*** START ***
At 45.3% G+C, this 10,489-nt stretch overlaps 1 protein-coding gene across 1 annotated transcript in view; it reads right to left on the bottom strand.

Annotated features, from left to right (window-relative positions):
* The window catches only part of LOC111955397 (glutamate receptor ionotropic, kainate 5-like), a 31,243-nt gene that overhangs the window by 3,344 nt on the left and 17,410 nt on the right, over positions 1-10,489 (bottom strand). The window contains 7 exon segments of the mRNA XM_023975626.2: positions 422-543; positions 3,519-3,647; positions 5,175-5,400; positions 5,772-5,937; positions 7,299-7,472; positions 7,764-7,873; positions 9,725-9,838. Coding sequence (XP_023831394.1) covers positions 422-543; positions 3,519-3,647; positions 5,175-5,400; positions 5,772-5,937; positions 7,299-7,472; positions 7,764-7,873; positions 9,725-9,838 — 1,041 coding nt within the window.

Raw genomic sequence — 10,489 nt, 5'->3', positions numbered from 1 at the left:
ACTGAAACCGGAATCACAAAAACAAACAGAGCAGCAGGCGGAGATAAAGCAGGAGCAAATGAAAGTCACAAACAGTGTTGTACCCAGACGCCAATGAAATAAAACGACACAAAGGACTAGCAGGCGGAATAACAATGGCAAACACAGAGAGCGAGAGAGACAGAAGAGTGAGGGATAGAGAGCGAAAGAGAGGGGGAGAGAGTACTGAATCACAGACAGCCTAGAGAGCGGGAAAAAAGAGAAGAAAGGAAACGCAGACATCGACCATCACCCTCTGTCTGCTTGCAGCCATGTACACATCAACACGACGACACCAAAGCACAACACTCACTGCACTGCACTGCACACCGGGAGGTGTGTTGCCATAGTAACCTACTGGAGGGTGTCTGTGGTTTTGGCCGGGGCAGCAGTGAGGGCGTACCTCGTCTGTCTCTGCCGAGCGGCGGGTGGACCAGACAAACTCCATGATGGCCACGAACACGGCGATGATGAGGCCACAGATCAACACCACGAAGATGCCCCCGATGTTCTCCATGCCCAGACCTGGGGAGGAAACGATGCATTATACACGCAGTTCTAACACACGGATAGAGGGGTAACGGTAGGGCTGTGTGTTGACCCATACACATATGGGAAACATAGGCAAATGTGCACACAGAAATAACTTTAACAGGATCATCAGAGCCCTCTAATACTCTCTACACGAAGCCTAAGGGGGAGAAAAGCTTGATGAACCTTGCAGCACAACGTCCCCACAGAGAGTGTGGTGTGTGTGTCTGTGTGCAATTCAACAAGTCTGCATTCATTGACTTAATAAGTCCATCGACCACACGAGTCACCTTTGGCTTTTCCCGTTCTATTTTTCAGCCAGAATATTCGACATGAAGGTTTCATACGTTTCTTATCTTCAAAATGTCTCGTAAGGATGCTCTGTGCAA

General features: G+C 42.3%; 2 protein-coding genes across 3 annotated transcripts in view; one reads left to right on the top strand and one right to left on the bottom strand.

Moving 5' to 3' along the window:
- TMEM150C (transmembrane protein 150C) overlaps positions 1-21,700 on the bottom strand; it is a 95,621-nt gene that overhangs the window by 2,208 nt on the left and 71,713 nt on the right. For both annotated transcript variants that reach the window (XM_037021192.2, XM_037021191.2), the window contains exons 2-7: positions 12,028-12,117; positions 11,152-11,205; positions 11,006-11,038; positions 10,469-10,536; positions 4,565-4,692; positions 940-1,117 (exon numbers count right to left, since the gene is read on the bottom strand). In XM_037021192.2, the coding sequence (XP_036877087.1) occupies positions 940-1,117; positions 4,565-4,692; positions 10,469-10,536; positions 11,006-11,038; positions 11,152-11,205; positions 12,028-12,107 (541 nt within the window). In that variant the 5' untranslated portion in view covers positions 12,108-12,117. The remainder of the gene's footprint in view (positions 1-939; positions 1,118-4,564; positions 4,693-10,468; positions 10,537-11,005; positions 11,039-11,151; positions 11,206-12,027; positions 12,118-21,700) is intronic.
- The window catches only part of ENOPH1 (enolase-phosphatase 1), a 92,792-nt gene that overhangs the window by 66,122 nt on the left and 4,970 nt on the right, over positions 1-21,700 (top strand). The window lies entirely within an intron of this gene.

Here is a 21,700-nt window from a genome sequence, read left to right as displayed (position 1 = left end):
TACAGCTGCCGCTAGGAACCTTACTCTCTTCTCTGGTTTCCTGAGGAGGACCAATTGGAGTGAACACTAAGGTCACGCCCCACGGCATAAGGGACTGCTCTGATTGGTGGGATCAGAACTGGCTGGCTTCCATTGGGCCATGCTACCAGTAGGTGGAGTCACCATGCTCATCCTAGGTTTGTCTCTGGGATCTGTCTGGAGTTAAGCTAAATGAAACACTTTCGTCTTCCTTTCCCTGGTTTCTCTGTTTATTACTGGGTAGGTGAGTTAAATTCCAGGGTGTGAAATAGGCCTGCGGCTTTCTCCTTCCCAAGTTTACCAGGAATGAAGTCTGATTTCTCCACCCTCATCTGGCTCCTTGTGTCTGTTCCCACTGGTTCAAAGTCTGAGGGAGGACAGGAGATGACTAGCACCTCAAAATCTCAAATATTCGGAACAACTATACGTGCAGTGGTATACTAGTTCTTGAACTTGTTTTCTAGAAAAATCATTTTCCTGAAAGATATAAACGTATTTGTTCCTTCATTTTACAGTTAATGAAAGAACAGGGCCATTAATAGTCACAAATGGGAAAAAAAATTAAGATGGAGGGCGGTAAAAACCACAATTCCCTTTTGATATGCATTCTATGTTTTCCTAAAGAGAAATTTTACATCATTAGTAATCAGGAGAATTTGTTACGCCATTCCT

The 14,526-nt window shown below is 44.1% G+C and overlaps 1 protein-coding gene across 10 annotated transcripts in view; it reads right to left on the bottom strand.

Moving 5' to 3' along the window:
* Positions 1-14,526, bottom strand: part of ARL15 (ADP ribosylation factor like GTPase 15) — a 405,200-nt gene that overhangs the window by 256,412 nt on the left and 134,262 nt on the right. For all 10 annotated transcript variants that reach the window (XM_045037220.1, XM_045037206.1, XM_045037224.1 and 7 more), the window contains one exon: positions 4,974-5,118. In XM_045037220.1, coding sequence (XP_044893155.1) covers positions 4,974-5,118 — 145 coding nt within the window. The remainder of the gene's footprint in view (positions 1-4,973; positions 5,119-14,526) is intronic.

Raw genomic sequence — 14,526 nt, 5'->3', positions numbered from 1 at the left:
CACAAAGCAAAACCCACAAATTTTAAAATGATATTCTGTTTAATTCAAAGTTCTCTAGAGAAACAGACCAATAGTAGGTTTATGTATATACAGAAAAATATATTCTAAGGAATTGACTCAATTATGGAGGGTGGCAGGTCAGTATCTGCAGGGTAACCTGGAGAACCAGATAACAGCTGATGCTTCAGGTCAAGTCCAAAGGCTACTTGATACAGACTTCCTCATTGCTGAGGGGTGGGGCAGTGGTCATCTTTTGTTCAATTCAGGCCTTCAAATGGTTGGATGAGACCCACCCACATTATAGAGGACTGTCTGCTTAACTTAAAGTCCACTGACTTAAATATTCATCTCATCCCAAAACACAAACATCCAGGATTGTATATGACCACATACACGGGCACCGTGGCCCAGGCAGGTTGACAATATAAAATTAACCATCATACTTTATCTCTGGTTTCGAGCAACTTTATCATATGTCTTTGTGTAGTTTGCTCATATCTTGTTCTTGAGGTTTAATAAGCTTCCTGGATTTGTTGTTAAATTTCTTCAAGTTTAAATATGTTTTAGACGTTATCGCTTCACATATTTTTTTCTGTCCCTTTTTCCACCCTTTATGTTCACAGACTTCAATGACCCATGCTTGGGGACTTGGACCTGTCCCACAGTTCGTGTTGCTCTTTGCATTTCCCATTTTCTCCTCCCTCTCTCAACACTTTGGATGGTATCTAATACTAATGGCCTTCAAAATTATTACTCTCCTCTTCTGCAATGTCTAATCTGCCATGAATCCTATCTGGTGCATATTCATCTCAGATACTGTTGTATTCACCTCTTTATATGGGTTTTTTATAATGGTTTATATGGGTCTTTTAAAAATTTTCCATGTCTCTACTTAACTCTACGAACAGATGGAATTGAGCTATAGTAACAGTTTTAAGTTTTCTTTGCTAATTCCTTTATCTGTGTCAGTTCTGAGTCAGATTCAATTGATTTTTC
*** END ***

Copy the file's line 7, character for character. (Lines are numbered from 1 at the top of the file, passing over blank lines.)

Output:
Moving 5' to 3' along the window: